1986: Open on a formal dining room, set for Thanksgiving. Several well-dressed elderly couples conduct polite, quiet conversation. Also the table sits young family; neighbors who were invited to join the feast.
In the stage whisper of a fascinated yet horrified 10-year-old: “Mom, why do all of the old people here have loose, flappy necks like turkeys?”
Zoom in on Very Embarrassed Mother. Through clenched teeth: “I thought I had raised a nice, polite girl who knows better than to ask such rude things.”
The shame and horror of that memory (me, the Stage Whisperer) stabbed my brain as my 10-year-old son and I prepared to enter the assisted care facility where my mother-in-law had just moved.
“Nana’s new house is pretty different from her old one,” I stuttered to my son. “There will be, um, roommates who can’t really, um, take care of themselves. So, just, you know…”
My grandparents were gone by the time I was 10; my son has three. Up until this month, his Nana was driving and living alone and “normal.” Now, well…
I flushed under my nervous memory of being my son’s age and not quite sure how to behave around old people. I’m certainly not sure how to prepare my son for seeing his Nana in this new situation.
I wanted to say, “Just don’t stare and avoid topics having to do with necks.” But I couldn’t.
As we were buzzed in, I could only hope that maybe it was naptime.
It isn’t that I am afraid of aging, per se. But I do have a phobia that my presence in some way points out that, “in case you weren’t aware, you are 86 and need to drink your cheeseburger.” The fact that most of the residents need help to do everything, the loss of freedom to even pee alone, just seems tragic. I don’t want to see myself that way. I don’t want my son to see me that way.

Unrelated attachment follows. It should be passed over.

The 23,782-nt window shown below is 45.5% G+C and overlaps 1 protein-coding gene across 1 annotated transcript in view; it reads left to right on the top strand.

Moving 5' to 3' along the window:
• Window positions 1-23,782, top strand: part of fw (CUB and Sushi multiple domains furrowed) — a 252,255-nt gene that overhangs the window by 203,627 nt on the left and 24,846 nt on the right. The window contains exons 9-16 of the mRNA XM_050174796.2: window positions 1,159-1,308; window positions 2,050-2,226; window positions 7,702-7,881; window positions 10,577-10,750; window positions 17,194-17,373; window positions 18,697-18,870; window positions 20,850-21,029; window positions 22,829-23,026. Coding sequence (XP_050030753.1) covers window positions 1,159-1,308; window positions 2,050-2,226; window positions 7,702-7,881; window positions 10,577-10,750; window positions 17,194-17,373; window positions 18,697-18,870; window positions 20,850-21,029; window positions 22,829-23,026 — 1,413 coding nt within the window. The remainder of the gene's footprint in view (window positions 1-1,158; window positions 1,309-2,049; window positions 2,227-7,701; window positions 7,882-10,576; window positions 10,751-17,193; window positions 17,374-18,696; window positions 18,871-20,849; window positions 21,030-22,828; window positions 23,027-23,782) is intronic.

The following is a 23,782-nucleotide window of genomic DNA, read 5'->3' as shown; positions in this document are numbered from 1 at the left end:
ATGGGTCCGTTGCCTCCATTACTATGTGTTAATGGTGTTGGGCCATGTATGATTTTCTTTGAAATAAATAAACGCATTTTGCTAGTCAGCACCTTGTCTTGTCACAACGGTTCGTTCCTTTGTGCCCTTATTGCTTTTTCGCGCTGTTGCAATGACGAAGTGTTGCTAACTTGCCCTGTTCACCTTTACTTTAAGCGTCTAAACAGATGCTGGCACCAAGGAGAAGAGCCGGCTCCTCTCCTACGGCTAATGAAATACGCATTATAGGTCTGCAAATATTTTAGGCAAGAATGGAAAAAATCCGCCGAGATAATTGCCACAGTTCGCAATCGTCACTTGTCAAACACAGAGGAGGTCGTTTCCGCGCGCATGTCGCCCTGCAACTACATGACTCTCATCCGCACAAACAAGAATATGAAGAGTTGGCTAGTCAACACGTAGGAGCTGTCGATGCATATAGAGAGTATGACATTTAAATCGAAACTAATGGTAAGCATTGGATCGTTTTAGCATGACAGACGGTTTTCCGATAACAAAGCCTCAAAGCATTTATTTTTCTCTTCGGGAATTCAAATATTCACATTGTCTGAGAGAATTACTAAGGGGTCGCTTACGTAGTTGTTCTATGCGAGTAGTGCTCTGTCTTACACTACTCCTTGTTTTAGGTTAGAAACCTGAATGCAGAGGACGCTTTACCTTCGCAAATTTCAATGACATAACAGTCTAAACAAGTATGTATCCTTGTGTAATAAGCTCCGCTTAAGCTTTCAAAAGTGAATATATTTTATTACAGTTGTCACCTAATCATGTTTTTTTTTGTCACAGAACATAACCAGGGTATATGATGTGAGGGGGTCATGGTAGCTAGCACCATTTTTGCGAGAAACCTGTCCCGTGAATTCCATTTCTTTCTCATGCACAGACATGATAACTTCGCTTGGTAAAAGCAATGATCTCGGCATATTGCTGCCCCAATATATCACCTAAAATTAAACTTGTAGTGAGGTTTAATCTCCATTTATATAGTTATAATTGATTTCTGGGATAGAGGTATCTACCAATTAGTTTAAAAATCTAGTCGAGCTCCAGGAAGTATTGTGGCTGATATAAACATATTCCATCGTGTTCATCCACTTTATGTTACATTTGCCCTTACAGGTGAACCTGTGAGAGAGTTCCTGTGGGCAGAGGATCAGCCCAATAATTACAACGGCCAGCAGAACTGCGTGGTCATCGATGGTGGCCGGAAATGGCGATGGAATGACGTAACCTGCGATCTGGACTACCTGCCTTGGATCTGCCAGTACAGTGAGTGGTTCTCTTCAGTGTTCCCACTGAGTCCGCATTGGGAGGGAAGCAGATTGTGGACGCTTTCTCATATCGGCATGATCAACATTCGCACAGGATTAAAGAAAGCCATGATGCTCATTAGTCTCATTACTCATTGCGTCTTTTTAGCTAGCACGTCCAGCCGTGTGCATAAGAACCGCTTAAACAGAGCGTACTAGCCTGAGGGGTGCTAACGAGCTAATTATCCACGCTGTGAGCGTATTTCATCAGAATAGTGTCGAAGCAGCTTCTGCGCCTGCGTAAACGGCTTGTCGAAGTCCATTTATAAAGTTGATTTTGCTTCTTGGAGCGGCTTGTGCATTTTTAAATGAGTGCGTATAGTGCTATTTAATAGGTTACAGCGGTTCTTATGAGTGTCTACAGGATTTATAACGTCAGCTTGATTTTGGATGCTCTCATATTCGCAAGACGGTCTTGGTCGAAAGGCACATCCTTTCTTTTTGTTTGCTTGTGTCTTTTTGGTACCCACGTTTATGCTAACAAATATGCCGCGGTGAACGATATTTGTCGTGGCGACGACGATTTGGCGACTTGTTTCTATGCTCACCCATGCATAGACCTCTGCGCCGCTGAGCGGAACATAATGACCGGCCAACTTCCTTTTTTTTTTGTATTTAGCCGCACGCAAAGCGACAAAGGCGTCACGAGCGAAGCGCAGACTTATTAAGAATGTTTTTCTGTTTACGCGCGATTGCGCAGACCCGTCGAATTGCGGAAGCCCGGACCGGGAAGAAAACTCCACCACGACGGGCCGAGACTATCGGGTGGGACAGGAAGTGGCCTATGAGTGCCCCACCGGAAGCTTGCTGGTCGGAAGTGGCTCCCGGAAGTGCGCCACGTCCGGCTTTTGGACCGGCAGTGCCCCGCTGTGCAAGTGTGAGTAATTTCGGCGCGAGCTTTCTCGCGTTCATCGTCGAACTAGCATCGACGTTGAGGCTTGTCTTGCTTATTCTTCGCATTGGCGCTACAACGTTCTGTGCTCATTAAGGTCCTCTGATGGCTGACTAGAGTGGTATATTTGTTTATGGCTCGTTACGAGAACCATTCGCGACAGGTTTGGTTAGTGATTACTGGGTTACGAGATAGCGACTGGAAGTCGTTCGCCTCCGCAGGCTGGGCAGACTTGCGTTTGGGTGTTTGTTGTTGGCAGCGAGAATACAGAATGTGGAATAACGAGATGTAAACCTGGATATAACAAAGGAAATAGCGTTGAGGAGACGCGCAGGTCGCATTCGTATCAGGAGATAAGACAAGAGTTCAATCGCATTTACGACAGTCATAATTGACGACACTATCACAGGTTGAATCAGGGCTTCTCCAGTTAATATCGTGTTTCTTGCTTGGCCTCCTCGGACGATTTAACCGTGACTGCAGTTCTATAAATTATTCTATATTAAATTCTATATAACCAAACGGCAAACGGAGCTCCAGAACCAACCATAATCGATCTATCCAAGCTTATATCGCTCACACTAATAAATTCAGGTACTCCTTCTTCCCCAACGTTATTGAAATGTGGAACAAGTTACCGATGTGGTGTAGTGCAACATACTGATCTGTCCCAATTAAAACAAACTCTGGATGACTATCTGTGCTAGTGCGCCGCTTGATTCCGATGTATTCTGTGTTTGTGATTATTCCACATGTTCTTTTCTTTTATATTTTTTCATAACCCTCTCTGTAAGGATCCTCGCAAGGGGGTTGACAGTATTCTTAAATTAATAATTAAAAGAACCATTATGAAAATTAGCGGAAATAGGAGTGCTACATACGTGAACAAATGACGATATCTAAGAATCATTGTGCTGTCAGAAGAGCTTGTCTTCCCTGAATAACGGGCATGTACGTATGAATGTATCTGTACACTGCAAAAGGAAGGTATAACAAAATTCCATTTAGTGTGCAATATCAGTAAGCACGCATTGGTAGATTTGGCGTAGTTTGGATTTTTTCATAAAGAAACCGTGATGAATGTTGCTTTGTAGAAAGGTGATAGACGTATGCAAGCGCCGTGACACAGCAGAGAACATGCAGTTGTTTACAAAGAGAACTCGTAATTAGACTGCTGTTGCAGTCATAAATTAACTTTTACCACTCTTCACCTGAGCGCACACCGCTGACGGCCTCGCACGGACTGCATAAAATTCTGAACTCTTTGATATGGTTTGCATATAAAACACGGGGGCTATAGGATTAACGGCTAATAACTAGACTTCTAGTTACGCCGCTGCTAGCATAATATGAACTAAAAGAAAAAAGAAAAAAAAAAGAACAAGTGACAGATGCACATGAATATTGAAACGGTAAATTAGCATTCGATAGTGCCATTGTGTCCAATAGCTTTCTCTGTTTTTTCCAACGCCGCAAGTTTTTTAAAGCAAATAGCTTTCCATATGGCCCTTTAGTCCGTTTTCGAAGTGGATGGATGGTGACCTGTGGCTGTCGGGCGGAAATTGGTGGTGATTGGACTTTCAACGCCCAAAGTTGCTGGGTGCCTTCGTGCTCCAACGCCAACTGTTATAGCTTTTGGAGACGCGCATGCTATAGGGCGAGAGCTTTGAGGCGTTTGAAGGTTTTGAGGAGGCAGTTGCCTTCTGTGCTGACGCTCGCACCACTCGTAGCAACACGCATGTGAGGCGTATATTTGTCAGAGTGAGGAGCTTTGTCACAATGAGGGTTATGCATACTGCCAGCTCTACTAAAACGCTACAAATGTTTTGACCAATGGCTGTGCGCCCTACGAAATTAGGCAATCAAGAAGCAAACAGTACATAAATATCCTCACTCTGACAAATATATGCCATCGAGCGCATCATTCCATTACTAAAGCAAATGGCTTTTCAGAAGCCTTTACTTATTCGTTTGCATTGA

I had a boyfriend who would wax lyrical on the indignity of aging, in the way that only a 25-year-old can. That phrase always stuck to me, “the indignity of aging.” Like this natural process, to which there is no vaccination, was a shameful punishment. Despite success, money and technology, aging is the ultimate equalizer.
Of course, that concept is as lackluster to a child as frosting-free cupcakes.
Part of parenting is not allowing our paralyzing social shortcomings to affect our kids. So, I set my son loose in Shady Oaks.
I watched as he gently pushed Nana’s wheelchair through the halls. I echoed him as his normally shy voice clearly said “Hi” to passersby, who glowed to have a child in their midst. I burst with love when a trembling man took my son’s hand between his own paper-thin versions and said, “It is sure nice to meet a fine gentleman like yourself.”
During these hours, there was no age. There was joy and connection. There wasn’t loneliness, fear or cheeseburger smoothies. There were smiles, excitement and fondness. And there was a lesson: My child showed me that while youth may be fleeting, its lasting power is in making surprising and sweet moments last forever.
Maggie Knowles writes about all things kid. She and her family live in Yarmouth, where she gardens, keeps bees and refuses to get rid of her stilettos.